Nomi no Sukune

Nomi no Sukune
Nomi no Sukune by Kikuchi Yōsai.

Nomi no Sukune

Nomi no Sukune (野見 宿禰) was said to have been a descendant of the kami Amenohohi in the 14th generation and great-grandfather to Haji no Mino. Originally from Izumo Province he would go on to found the Haji Clan and oversee the Haji Be.

Sumo

Nomi no Sukune
Nomi no Sukune wrestling Kuehaya by Tsukioka Yoshitoshi.

During the 7th year of his reign a man known as Kuehaya of Taima was declared so strong that he could break horns and straighten out hooks; Kuehaya claiming that no-one could beat him. One minister by the name of Nagaochi was sent to bring Nomi no Sukune and they were ordered to wrestle.

Both initially kick one another but Kuehaya is killed after being kicked in the ribs and groin, and Nomi no Sukune was then given his lands and allowed to stay at court.2

This story is likely a fabrication and a way to show how the Haji took over land in Yamato from older less influential familes.

These exploits have seen him credited with founding sumo, though not of modern rules.1

Human Sacrifice

In his 28th year Yamatohiko died and he is buried in Tsukizaka in Musa. His attendants were buried alongside him, alive and standing upright in the precinct of his misasagi. It took several days for them to die, the Emperor overhearing their weeping as they passed away. And after their passing crows and dogs came to feast on them.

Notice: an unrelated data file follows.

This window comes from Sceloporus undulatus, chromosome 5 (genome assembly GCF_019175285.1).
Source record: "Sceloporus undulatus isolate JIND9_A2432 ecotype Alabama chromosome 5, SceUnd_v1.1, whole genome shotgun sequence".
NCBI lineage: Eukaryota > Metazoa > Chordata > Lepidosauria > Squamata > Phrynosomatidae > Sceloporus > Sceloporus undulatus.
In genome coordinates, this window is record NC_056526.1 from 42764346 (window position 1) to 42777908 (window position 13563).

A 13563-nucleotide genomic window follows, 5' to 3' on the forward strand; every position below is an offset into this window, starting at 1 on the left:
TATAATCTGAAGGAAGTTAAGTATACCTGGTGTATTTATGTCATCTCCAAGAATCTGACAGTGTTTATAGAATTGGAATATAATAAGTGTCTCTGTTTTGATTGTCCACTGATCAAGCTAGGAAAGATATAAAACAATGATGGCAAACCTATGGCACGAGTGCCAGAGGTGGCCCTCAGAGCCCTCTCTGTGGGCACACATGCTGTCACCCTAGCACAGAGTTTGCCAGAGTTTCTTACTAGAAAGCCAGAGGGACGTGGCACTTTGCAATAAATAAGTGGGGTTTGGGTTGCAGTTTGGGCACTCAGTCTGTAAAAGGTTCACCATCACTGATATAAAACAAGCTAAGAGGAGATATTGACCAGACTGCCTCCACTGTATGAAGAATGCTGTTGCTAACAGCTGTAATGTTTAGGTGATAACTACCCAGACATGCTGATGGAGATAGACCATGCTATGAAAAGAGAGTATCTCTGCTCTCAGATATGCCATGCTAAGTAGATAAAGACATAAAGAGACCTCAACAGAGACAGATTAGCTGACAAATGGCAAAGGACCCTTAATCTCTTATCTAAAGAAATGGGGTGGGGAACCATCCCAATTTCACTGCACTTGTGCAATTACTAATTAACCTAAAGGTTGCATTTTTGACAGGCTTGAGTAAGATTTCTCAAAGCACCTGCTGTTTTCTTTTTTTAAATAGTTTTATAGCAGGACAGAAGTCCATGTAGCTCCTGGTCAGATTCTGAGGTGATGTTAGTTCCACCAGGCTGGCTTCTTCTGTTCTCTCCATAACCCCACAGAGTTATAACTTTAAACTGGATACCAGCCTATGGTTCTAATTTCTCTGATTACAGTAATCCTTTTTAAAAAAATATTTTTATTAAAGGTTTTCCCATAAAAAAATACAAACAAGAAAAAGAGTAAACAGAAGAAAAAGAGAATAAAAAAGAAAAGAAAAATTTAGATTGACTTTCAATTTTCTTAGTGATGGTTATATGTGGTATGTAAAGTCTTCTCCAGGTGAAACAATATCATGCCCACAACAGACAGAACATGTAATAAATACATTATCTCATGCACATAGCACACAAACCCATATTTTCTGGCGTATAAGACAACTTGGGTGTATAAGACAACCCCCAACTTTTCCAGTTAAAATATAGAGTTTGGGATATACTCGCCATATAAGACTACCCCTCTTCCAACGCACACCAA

The Emperor hearing their wails as they died asks what can be done about this custom.2

When Empress Hibasuhime died, the Emperor asked then what should be done. Several ministers stated the practises of old (burying retainers alive) should still be continued as had been done when Yamatohiko passed away.12

However, Nomi no Sukune stepped in with another idea saying human sacrifice was contrary to a benevolent government. And so he took 300 potters and made images in clay. The Emperor liked what had been created, dubbing them haniwa and this became the replacement of human sacrifice. For his work he was given the name of Haji ‘master potter’ and was put incharge of pottery workers (Haji Be) and funerary rites.12

The mentioning of Nomi no Sukune is not seen in the pages of the kojiki, however it does state that the Haji Be were founded during this Emperors reign.13

One branch of the Haji lived near the site apparently that of Emperor Suinins tomb, which may have helped in joining the Haji Clan with the story of the haniwa in later records.3

Ancestry and Death

Though the nihongi states he became the founder of the Haji Clan, not all branches of the family claimed descent from him. The shinsen shōjiroku, written in 815 states three branches of the Haji claimed him as an ancestor, with three others claiming Umashikaraine or Iirine as their ancestors, both of these men also being 12th generational descendants of Amenohohi. Later in 1106 Sugawara no Tsuratsune wrote the kanke godenki, inside he tried to rectify the family tree, placing Umashikaraine and Iirine as ancestors of Nomi no Sukune.

The harima no kuni fudoki says Nomi no Sukune eventually died when travelling between Yamato and Izumo Province.

Shrines to Nomi no Sukune are known to have been maintained by shuku villagers.1

Footnotes

1. Borgen, R. (1975) “The Origins of the Sugawara. A History of the Haji Family”. Monumenta Nipponica. Vol.30 No.4 pp.405-422
2. Aston. W.G. (1896) “Nihongi Volume 1: Chronicles of Japan from the Earliest Times to AD697”. Tuttle Publishing.
3. Yasumaro. O, translated by Gustav Heldt. (2014) “Kojiki. An Account of Ancient Matters”. New York: Columbia University Press.

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